Two wins in seven years on the PGA Tour doesn't compute for a player with the talent and work ethic of Jason Day. It was simple enough to attribute his slow start to injuries, and that would be accurate with one stipulation.

It wasn't all physical.

The most fragile part of his body might have been between the ears.

"I always thought I had the skills to play and win at the highest level and be competitive," Day said. "But mentally, I think the last piece of the puzzle was to really believe. I mean, it's easy to say, 'Just go ahead and believe in yourself.' But how do you believe in yourself when you don't know what to believe in? That was the hardest part for me."

The 27-year-old Australian seems to have figured it out.

A weakness has become a strength, and Day is becoming a force in the new era of golf.

His victory at The Barclays to start the PGA Tour's postseason was his second in a row and fourth of the year. It not only moved Day to No. 1 in the FedEx Cup, but it also put him in position to reach No. 1 in the world. Day still has to navigate past Rory McIlroy and Jordan Spieth, which won't be easy, though he is getting closer. Instead of having to win this week at Conway Farms, a runner-up finish might be enough to reach the top.

And to think it all started with what looked like another failure.

Day had a 30-foot birdie putt on the 18th hole at St. Andrews to join the playoff and he left it short. It was his second straight major with a share of the 54-hole lead. It was another close call. Only this time, frustration gave way to a sense of peace.

"All those major championships I lost, it was built-up scar tissue," Day said. "Scar tissue can be bad. But it can also heal and be good for you. No matter what happened that whole week, I felt calm. I didn't play flawless golf, but I didn't make mistakes. There was no stress. I was patient with myself. No matter what happened, I was letting it unfold and not forcing the issue."

That was different from how he felt when was runner-up at the Masters in 2011, and at Augusta National two years later when he had a two-shot lead standing on the 16th tee and finished two shots out of a playoff, or when he bogeyed the last hole at Merion and finished two shots behind.

"I had confidence, but I didn't have the 'I'm going to go out there and beat everyone here' confidence," Day said.

Spieth was surprised to hear Day didn't truly believe he could be the best until this summer. Spieth saw the full potential of Day at Whistling Straits, when they played together in the final round and Spieth could never catch up.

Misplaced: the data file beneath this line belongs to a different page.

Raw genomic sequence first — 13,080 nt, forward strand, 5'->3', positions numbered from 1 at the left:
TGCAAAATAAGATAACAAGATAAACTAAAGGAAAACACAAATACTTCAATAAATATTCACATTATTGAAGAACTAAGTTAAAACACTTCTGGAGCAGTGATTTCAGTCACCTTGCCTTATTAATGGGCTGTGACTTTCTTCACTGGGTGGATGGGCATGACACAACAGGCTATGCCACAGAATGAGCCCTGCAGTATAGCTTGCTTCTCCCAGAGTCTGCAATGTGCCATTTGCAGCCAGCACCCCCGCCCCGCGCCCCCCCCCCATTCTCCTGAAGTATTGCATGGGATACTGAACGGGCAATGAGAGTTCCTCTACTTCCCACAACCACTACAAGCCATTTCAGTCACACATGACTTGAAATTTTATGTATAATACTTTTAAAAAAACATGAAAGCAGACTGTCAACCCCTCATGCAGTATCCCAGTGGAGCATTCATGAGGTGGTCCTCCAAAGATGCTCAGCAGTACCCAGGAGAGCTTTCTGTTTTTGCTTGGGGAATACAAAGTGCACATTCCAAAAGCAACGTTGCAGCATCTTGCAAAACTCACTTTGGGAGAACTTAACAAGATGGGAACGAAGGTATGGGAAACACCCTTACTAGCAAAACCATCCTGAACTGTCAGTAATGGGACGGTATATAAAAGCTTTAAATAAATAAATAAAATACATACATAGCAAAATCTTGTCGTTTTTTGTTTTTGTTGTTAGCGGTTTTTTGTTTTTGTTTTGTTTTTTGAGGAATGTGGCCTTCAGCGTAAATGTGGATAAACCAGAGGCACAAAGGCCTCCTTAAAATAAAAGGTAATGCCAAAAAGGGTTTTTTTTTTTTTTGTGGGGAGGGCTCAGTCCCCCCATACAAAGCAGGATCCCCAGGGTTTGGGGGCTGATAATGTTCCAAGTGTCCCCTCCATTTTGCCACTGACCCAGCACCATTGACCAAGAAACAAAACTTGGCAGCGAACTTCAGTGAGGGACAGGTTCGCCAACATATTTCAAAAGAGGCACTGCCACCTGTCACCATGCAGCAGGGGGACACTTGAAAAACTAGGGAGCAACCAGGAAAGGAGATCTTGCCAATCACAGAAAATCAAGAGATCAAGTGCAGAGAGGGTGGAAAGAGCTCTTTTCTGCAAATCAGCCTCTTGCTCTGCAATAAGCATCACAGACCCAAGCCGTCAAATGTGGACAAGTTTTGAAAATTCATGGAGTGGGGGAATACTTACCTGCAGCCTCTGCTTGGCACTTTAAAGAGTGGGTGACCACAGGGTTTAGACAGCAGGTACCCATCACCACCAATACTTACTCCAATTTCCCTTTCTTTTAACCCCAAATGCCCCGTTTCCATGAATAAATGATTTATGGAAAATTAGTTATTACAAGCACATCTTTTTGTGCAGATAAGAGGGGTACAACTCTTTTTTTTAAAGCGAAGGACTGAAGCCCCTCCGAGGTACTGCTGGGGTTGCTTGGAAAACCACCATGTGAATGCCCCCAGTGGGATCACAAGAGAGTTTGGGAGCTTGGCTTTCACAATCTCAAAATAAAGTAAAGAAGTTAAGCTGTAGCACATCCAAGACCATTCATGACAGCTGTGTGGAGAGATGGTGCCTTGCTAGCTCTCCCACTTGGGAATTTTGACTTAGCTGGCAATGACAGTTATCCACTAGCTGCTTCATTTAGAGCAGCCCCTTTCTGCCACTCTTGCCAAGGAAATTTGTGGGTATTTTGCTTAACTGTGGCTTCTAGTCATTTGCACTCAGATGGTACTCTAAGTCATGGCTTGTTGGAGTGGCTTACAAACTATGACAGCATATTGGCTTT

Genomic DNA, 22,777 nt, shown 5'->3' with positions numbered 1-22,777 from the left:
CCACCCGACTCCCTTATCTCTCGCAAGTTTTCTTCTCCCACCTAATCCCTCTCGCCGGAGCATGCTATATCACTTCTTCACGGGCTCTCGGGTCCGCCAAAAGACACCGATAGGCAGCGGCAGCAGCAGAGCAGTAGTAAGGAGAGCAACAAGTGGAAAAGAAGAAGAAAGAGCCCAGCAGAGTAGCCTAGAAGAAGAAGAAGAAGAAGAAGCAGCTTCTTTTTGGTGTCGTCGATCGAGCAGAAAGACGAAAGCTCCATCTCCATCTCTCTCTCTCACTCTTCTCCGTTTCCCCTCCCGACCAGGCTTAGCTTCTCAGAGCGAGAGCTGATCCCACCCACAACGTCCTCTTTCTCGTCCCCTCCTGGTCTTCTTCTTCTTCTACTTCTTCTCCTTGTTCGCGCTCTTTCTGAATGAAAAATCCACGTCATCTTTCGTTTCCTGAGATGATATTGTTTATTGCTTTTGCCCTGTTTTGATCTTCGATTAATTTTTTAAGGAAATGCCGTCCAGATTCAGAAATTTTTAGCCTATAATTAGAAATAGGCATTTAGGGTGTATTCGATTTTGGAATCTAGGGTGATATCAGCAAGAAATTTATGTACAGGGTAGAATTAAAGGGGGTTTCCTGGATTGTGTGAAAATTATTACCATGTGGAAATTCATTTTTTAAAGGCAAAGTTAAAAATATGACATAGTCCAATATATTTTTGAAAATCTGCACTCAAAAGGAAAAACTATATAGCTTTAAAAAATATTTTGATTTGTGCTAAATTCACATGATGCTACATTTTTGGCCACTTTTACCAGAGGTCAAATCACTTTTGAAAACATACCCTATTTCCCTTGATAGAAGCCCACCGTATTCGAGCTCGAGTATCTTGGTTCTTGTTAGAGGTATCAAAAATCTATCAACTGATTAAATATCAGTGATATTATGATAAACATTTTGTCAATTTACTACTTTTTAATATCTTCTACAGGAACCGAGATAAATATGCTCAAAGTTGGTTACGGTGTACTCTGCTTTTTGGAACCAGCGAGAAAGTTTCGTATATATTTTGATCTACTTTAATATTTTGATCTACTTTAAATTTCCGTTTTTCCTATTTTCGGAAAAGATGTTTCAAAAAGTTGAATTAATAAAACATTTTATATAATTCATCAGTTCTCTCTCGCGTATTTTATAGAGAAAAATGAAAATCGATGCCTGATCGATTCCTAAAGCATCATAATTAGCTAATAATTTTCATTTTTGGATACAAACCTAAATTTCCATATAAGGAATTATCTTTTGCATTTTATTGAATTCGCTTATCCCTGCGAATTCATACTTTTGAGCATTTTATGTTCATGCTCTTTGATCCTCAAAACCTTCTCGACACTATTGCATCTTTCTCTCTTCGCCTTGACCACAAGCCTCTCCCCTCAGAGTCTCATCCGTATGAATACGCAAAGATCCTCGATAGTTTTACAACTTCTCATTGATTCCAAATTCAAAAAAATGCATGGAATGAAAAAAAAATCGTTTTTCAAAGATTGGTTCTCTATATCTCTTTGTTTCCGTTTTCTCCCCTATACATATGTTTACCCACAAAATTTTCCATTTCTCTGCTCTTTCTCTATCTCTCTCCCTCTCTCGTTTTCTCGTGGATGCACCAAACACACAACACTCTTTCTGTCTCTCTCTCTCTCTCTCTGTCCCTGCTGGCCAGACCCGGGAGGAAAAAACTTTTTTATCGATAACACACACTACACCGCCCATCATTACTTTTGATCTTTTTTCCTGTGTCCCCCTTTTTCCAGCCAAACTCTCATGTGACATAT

"I would argue Jason believed in himself every time he stepped on the first tee," Spieth said. "I think maybe he just had a bit of doubts as it got into the heat on the last round ... where at certain times he'd just have a little bit of self-doubt for tiny stretches. And if you do that, you're not going to win the tournament. So for him to say he just started truly believing in himself around July, I would argue a player of his caliber has that self-belief all the time. He just may have lost it here and there.

"Now, he doesn't lose it."

Players go through hot streaks all the time. What separates great players is being able to sustain it.

That's what Spieth has done this year, and pretty much all three of his years on tour. Spieth has four wins, including two majors. He has 10 other top-10 finishes, which make his consecutive missed cuts startling, but little more than that. Adam Scott began his climb to No. 1 in the world a year ago by making sure he was a regular on the leaderboard at just about every event. McIlroy still has a few valleys, though his peaks are bordering on Mt. Everest.

And that's where Day is headed. All because he finally figured out how to combine a little self-belief with his powerful swing and relentless work habits.

"I feel like everything is a lot clearer to me," Day said. "As a junior and an amateur, I'd walk onto the putting greens and feel like I was the guy to beat. And it took me a long time to really try and feel that way. Obviously, I'm not saying that I feel that way all the time here, but especially when I was playing some really good golf at the PGA, The Barclays, I felt like I was the guy to beat."

"That's the mentality I have to get to all the time," he said. "And I think once I get to that, then I'll be a lot more consistent."